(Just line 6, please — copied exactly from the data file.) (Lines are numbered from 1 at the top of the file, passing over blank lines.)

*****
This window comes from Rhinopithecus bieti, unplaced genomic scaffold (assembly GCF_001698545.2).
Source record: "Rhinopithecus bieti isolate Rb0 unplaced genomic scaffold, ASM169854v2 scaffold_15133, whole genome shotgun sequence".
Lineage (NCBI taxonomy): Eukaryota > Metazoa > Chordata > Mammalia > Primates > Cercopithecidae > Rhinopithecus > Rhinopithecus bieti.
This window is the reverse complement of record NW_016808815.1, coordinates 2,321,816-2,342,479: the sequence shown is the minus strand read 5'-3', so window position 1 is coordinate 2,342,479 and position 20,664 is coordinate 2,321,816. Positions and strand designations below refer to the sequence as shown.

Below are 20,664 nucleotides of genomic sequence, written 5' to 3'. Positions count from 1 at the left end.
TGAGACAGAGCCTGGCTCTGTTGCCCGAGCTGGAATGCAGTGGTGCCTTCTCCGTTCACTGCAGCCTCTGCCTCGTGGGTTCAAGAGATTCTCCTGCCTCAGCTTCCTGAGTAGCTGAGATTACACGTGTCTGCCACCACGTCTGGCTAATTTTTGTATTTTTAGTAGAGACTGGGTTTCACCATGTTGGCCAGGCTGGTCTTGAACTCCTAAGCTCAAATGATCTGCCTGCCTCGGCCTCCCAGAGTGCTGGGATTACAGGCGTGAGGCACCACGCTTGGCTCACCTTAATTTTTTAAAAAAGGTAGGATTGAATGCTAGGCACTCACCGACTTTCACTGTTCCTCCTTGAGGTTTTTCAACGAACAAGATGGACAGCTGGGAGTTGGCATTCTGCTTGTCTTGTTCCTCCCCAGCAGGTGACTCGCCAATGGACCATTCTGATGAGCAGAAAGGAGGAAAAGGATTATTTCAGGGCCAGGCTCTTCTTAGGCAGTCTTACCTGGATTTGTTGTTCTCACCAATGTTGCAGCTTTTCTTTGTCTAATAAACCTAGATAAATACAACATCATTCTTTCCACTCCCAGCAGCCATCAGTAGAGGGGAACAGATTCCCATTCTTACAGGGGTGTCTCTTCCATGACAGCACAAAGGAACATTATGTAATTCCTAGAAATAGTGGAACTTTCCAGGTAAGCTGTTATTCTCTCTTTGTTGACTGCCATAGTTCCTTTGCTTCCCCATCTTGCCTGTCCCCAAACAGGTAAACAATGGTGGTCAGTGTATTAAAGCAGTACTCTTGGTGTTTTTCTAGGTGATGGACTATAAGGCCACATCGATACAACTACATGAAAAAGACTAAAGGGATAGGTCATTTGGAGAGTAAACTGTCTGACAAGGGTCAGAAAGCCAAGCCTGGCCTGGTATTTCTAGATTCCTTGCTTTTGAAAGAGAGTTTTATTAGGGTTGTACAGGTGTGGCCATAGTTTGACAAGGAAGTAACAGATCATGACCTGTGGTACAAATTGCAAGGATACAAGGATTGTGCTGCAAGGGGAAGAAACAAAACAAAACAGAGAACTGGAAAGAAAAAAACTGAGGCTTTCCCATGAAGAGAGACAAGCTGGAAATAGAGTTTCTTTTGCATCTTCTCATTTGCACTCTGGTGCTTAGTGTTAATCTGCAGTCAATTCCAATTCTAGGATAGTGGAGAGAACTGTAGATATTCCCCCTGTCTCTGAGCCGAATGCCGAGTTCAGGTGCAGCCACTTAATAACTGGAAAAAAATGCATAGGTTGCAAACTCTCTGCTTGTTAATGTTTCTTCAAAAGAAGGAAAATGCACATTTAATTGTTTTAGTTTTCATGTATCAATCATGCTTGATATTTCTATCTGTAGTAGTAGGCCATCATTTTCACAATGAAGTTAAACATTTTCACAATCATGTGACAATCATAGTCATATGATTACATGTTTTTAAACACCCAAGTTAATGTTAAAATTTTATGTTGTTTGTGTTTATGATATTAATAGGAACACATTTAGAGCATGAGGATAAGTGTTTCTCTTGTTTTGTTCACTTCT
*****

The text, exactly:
TGAGACAGAGCCTGGCTCTGTTGCCCGAGCTGGAATGCAGTGGTGCCTTCTCCGTTCACTGCAGCCTCTGCCTCGTGGGTTCAAGAGATTCTCCTGCCTCAGCTTCCTGAGTAGCTGAGATTACACGTGTCTGCCACCACGTCTGGCTAATTTTTGTATTTTTAGTAGAGACTGGGTTTCACCATGTTGGCCAGGCTGGTCTTGAACTCCTAAGCTCAAATGATCTGCCTGCCTCGGCCTCCCAGAGTGCTGGGATTACAGGCGTGAGGCACCACGCTTGGCTCACCTTAATTTTTTAAAAAAGGTAGGATTGAATGCTAGGCACTCACCGACTTTCACTGTTCCTCCTTGAGGTTTTTCAACGAACAAGATGGACAGCTGGGAGTTGGCATTCTGCTTGTCTTGTTCCTCCCCAGCAGGTGACTCGCCAATGGACCATTCTGATGAGCAGAAAGGAGGAAAAGGATTATTTCAGGGCCAGGCTCTTCTTAGGCAGTCTTACCTGGATTTGTTGTTCTCACCAATGTTGCAGCTTTTCTTTGTCTAATAAACCTAGATAAATACAACATCATTCTTTCCACTCCCAGCAGCCATCAGTAGAGGGGAACAGATTCCCATTCTTACAGGGGTGTCTCTTCCATGACAGCACAAAGGAACATTATGTAATTCCTAGAAATAGTGGAACTTTCCAGGTAAGCTGTTATTCTCTCTTTGTTGACTGCCATAGTTCCTTTGCTTCCCCATCTTGCCTGTCCCCAAACAGGTAAACAATGGTGGTCAGTGTATTAAAGCAGTACTCTTGGTGTTTTTCTAGGTGATGGACTATAAGGCCACATCGATACAACTACATGAAAAAGACTAAAGGGATAGGTCATTTGGAGAGTAAACTGTCTGACAAGGGTCAGAAAGCCAAGCCTGGCCTGGTATTTCTAGATTCCTTGCTTTTGAAAGAGAGTTTTATTAGGGTTGTACAGGTGTGGCCATAGTTTGACAAGGAAGTAACAGATCATGACCTGTGGTACAAATTGCAAGGATACAAGGATTGTGCTGCAAGGGGAAGAAACAAAACAAAACAGAGAACTGGAAAGAAAAAAACTGAGGCTTTCCCATGAAGAGAGACAAGCTGGAAATAGAGTTTCTTTTGCATCTTCTCATTTGCACTCTGGTGCTTAGTGTTAATCTGCAGTCAATTCCAATTCTAGGATAGTGGAGAGAACTGTAGATATTCCCCCTGTCTCTGAGCCGAATGCCGAGTTCAGGTGCAGCCACTTAATAACTGGAAAAAAATGCATAGGTTGCAAACTCTCTGCTTGTTAATGTTTCTTCAAAAGAAGGAAAATGCACATTTAATTGTTTTAGTTTTCATGTATCAATCATGCTTGATATTTCTATCTGTAGTAGTAGGCCATCATTTTCACAATGAAGTTAAACATTTTCACAATCATGTGACAATCATAGTCATATGATTACATGTTTTTAAACACCCAAGTTAATGTTAAAATTTTATGTTGTTTGTGTTTATGATATTAATAGGAACACATTTAGAGCATGAGGATAAGTGTTTCTCTTGTTTTGTTCACTTCT